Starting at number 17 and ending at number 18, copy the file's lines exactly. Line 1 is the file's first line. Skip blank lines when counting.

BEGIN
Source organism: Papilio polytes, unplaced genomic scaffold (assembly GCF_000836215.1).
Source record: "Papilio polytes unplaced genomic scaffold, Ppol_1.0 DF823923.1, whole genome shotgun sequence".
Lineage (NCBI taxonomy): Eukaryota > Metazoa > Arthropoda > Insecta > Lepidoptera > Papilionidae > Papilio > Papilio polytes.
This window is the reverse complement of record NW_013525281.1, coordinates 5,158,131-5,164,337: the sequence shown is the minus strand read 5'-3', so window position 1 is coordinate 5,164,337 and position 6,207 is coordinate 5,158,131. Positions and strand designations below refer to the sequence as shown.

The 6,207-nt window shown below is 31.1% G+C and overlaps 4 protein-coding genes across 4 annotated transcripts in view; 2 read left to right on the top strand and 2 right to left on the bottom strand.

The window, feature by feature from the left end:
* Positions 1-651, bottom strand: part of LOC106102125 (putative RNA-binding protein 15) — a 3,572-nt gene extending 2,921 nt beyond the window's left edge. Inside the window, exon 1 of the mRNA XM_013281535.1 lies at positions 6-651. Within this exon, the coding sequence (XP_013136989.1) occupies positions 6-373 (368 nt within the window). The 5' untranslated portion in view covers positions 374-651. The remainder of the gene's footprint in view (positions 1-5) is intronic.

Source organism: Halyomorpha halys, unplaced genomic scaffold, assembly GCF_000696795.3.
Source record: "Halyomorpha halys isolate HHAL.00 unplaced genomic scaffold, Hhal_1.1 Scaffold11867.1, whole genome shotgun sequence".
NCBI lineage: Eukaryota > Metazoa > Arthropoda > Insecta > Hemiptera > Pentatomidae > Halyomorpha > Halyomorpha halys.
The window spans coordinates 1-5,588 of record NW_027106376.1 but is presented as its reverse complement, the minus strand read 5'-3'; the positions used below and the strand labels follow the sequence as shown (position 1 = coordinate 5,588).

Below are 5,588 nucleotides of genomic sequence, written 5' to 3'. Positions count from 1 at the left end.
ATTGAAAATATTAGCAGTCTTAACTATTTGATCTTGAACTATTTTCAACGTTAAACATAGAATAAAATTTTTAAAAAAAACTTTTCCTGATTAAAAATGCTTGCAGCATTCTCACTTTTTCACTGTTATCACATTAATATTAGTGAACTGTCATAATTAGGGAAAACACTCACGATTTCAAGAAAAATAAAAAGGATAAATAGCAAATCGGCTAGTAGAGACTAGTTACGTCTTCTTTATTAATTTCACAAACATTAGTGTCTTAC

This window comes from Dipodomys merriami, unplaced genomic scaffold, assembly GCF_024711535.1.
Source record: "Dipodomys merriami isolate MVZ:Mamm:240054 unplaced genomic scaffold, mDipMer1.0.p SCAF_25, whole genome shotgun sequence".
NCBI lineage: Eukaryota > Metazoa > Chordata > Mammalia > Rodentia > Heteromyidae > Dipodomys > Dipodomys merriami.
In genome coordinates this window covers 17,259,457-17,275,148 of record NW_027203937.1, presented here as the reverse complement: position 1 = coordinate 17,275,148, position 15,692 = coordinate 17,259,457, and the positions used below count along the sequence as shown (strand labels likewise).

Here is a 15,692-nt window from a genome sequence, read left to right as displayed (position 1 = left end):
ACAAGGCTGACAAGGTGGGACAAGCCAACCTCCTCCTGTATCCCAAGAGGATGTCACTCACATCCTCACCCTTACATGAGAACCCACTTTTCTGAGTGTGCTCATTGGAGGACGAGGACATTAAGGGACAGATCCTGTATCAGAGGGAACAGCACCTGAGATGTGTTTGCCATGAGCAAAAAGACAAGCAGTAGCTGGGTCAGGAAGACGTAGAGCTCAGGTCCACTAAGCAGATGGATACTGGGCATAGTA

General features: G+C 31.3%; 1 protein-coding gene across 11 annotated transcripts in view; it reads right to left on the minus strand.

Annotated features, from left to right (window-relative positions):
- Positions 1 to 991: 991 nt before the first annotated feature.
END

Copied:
In genome coordinates this window covers 17,259,457-17,275,148 of record NW_027203937.1, presented here as the reverse complement: position 1 = coordinate 17,275,148, position 15,692 = coordinate 17,259,457, and the positions used below count along the sequence as shown (strand labels likewise).

Here is a 15,692-nt window from a genome sequence, read left to right as displayed (position 1 = left end):